As I am currently too overwhelmed with college work to pick up a book, it’s a bit strange that I’m doing a ‘currently reading’ tag. This tag was created by Charly Reynhorse over on YouTube.
Many writers (and creative people in general) struggle with mental illness, myself included. And it’s not as charming or helpful or inspiring for our work as some people try to make it seem. At the very least, writers are often stereotyped to be depressed. And I’m not joking when I say that there are people out there in the world who believe that creatives have to be mentally ill in order to create some kind of art. My opinion, in one word, is just… no.
Writing while being mentally ill (from my experience) is occasionally borderline impossible. On a good day, it can be incredibly difficult. It’s not fun and it makes you feel like quitting or missing out on opportunities or not enjoy something that you truly love. It’s a fight to keep going, and sometimes you just need support. Being stigmatised or told you’re ‘broken’ or that you should be mentally ill because you’re a creative are some of the worst and least helpful things.
So, from the experience of a writer with a mental illness, here are some things I do to keep me writing.
I have been writing seriously for eleven years. I’ve been writing novels for only five years, and I self-published my debut novel less than two years ago. I still have a lot to learn about being a writer and being an author. I still feel like a little kid sat at my dad’s giant computer and mashing the keyboard until a story appeared on Notepad.
But I’ve made progress from those days eleven years ago. And I’ve done a lot of things that I know have helped me get here.
So, here are five things I do to become a better writer.
When it comes to hyped YA books, I usually run from them in fear because I think they won’t live up to the expectations. I’m the kind of person who is extremely cautious of overhyped books and craves smaller elusive titles. I mean, I want to read all the books so I read them eventually, it just takes me a while.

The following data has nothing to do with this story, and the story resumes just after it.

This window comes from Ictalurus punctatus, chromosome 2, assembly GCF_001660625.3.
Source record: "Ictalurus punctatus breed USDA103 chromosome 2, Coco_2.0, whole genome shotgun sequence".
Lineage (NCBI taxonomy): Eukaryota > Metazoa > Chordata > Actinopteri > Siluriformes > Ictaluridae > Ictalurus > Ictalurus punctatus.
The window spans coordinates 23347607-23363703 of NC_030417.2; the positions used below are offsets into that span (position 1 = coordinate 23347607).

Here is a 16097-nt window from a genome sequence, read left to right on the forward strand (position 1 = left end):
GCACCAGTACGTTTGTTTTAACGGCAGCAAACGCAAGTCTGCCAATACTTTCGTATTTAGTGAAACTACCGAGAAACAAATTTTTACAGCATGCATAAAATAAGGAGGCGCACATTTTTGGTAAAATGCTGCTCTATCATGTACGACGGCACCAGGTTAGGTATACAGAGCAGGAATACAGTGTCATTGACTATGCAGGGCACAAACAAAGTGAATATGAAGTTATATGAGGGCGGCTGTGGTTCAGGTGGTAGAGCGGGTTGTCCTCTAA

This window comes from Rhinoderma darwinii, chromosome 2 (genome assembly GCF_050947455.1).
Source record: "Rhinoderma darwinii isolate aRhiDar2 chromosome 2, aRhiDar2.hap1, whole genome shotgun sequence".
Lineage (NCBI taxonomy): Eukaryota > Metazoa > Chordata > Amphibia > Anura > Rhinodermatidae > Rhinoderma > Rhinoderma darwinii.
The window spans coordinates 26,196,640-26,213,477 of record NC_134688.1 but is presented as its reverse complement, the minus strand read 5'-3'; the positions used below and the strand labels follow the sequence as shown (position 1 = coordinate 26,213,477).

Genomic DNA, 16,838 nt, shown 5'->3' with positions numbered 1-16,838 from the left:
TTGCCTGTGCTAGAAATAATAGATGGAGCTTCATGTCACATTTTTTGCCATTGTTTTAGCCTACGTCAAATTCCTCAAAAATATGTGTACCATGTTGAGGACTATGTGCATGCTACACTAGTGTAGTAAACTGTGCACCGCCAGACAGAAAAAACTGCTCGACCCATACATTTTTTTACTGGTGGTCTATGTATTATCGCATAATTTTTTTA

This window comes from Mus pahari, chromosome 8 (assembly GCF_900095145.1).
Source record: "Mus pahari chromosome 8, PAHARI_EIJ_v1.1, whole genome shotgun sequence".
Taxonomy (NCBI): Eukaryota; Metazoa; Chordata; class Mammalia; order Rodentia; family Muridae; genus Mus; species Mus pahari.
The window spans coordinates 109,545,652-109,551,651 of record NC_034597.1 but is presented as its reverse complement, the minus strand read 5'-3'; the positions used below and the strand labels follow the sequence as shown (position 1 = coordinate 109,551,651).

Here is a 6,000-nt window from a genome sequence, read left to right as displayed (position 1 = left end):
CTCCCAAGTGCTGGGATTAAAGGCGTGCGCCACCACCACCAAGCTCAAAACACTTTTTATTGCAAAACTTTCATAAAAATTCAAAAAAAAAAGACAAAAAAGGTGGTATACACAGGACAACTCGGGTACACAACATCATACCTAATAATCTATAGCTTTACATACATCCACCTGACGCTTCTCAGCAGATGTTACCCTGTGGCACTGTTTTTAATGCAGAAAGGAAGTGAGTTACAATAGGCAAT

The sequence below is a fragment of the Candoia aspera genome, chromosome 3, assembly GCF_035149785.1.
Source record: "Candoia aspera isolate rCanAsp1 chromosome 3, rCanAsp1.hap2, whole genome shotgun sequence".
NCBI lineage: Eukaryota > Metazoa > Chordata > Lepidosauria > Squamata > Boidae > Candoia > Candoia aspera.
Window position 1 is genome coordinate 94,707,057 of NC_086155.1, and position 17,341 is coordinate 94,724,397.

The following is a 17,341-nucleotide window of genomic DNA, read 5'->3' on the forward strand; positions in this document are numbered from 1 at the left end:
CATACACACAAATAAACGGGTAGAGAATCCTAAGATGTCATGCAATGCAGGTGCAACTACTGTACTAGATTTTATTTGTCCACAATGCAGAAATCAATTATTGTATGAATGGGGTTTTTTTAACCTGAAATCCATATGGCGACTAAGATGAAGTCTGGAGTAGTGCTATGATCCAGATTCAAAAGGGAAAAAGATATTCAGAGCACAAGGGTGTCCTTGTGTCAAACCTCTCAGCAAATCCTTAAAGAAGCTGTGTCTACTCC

I’ve read some hyped books that aren’t that great, to be honest. But there’s some that I’m in love with. Here’s a list of those books.
Unrelated to the rest of this review: I don’t know why I didn’t connect Kendare Blake, author of Three Dark Crowns, to Kendare Blake, author of Anna Dressed in Blood (one of my favourite books) until now. I think it’s because the book themes and plots and her writing style seems to be completely different in both. And that’s sad because I loved Anna and Girl of Nightmares but didn’t really like this book.
I don’t really have much to say on the book as a whole, so I’m just going to focus on the characters and their individual storylines.
This is one of those books where I originally didn’t want it. As much as I loved Caraval and wanted more of that magical world, I kind of felt that it was good enough to standalone, and I was afraid that a sequel would be a let-down. But this is also one of those rare books where I loved the sequel so much more than the first book.
I’m currently trying to review every single book I’ve read this year but months after I read them, so I apologise in advance if half the stuff I write is a) inaccurate, or b) potentially not even about this book. My brain doesn’t work sometimes.
I got this book because reading Rick Riordan’s books gave me an obsession with Greek mythology and this is a new take on the Iliad, an epic poem about some of the significant events of the Trojan War. As this is arguably one of the most important/iconic events in Greek history, learning more about it felt like a good place to start.
Spoiler alert: this book broke me.